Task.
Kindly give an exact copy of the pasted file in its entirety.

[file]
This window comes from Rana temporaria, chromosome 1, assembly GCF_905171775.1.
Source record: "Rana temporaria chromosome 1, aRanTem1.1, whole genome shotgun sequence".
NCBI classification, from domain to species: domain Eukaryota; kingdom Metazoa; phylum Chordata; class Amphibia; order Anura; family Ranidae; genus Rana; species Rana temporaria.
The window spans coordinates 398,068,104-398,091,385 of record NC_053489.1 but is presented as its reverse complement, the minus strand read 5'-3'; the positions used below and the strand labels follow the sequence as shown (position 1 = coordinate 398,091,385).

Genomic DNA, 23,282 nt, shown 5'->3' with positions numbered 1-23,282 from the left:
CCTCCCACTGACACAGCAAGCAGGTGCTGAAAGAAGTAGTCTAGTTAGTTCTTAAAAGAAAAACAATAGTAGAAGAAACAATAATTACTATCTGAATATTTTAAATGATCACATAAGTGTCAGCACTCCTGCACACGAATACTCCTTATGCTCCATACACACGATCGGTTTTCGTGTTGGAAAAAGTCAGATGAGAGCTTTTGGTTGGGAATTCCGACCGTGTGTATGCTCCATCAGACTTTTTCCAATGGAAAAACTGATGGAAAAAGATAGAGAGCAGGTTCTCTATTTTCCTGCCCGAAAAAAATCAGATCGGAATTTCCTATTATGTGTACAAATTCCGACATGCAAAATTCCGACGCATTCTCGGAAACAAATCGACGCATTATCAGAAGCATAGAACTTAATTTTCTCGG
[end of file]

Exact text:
This window comes from Rana temporaria, chromosome 1, assembly GCF_905171775.1.
Source record: "Rana temporaria chromosome 1, aRanTem1.1, whole genome shotgun sequence".
NCBI classification, from domain to species: domain Eukaryota; kingdom Metazoa; phylum Chordata; class Amphibia; order Anura; family Ranidae; genus Rana; species Rana temporaria.
The window spans coordinates 398,068,104-398,091,385 of record NC_053489.1 but is presented as its reverse complement, the minus strand read 5'-3'; the positions used below and the strand labels follow the sequence as shown (position 1 = coordinate 398,091,385).

Genomic DNA, 23,282 nt, shown 5'->3' with positions numbered 1-23,282 from the left:
CCTCCCACTGACACAGCAAGCAGGTGCTGAAAGAAGTAGTCTAGTTAGTTCTTAAAAGAAAAACAATAGTAGAAGAAACAATAATTACTATCTGAATATTTTAAATGATCACATAAGTGTCAGCACTCCTGCACACGAATACTCCTTATGCTCCATACACACGATCGGTTTTCGTGTTGGAAAAAGTCAGATGAGAGCTTTTGGTTGGGAATTCCGACCGTGTGTATGCTCCATCAGACTTTTTCCAATGGAAAAACTGATGGAAAAAGATAGAGAGCAGGTTCTCTATTTTCCTGCCCGAAAAAAATCAGATCGGAATTTCCTATTATGTGTACAAATTCCGACATGCAAAATTCCGACGCATTCTCGGAAACAAATCGACGCATTATCAGAAGCATAGAACTTAATTTTCTCGG